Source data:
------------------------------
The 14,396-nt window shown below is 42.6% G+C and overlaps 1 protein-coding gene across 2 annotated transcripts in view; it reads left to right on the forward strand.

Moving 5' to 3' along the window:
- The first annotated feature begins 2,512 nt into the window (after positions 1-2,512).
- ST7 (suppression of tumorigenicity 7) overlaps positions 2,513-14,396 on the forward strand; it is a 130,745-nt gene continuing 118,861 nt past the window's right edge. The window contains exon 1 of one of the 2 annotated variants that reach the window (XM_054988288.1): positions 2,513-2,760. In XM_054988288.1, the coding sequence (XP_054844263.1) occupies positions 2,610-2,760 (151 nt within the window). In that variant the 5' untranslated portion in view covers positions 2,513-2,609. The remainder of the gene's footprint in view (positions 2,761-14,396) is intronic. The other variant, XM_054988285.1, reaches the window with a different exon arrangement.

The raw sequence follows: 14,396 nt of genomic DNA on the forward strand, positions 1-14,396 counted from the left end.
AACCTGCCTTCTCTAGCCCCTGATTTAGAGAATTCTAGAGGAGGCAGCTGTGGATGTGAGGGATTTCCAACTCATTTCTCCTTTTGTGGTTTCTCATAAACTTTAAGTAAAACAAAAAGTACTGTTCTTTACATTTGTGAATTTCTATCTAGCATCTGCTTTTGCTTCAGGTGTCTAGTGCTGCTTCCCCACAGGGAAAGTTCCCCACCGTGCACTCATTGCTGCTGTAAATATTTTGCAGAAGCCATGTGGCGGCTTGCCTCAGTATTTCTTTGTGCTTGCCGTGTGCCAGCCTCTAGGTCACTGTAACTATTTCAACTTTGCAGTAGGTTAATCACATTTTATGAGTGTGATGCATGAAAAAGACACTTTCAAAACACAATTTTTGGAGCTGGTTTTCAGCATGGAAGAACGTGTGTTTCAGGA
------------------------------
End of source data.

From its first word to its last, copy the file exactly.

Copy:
The 14,396-nt window shown below is 42.6% G+C and overlaps 1 protein-coding gene across 2 annotated transcripts in view; it reads left to right on the forward strand.

Moving 5' to 3' along the window:
- The first annotated feature begins 2,512 nt into the window (after positions 1-2,512).
- ST7 (suppression of tumorigenicity 7) overlaps positions 2,513-14,396 on the forward strand; it is a 130,745-nt gene continuing 118,861 nt past the window's right edge. The window contains exon 1 of one of the 2 annotated variants that reach the window (XM_054988288.1): positions 2,513-2,760. In XM_054988288.1, the coding sequence (XP_054844263.1) occupies positions 2,610-2,760 (151 nt within the window). In that variant the 5' untranslated portion in view covers positions 2,513-2,609. The remainder of the gene's footprint in view (positions 2,761-14,396) is intronic. The other variant, XM_054988285.1, reaches the window with a different exon arrangement.

The raw sequence follows: 14,396 nt of genomic DNA on the forward strand, positions 1-14,396 counted from the left end.
AACCTGCCTTCTCTAGCCCCTGATTTAGAGAATTCTAGAGGAGGCAGCTGTGGATGTGAGGGATTTCCAACTCATTTCTCCTTTTGTGGTTTCTCATAAACTTTAAGTAAAACAAAAAGTACTGTTCTTTACATTTGTGAATTTCTATCTAGCATCTGCTTTTGCTTCAGGTGTCTAGTGCTGCTTCCCCACAGGGAAAGTTCCCCACCGTGCACTCATTGCTGCTGTAAATATTTTGCAGAAGCCATGTGGCGGCTTGCCTCAGTATTTCTTTGTGCTTGCCGTGTGCCAGCCTCTAGGTCACTGTAACTATTTCAACTTTGCAGTAGGTTAATCACATTTTATGAGTGTGATGCATGAAAAAGACACTTTCAAAACACAATTTTTGGAGCTGGTTTTCAGCATGGAAGAACGTGTGTTTCAGGA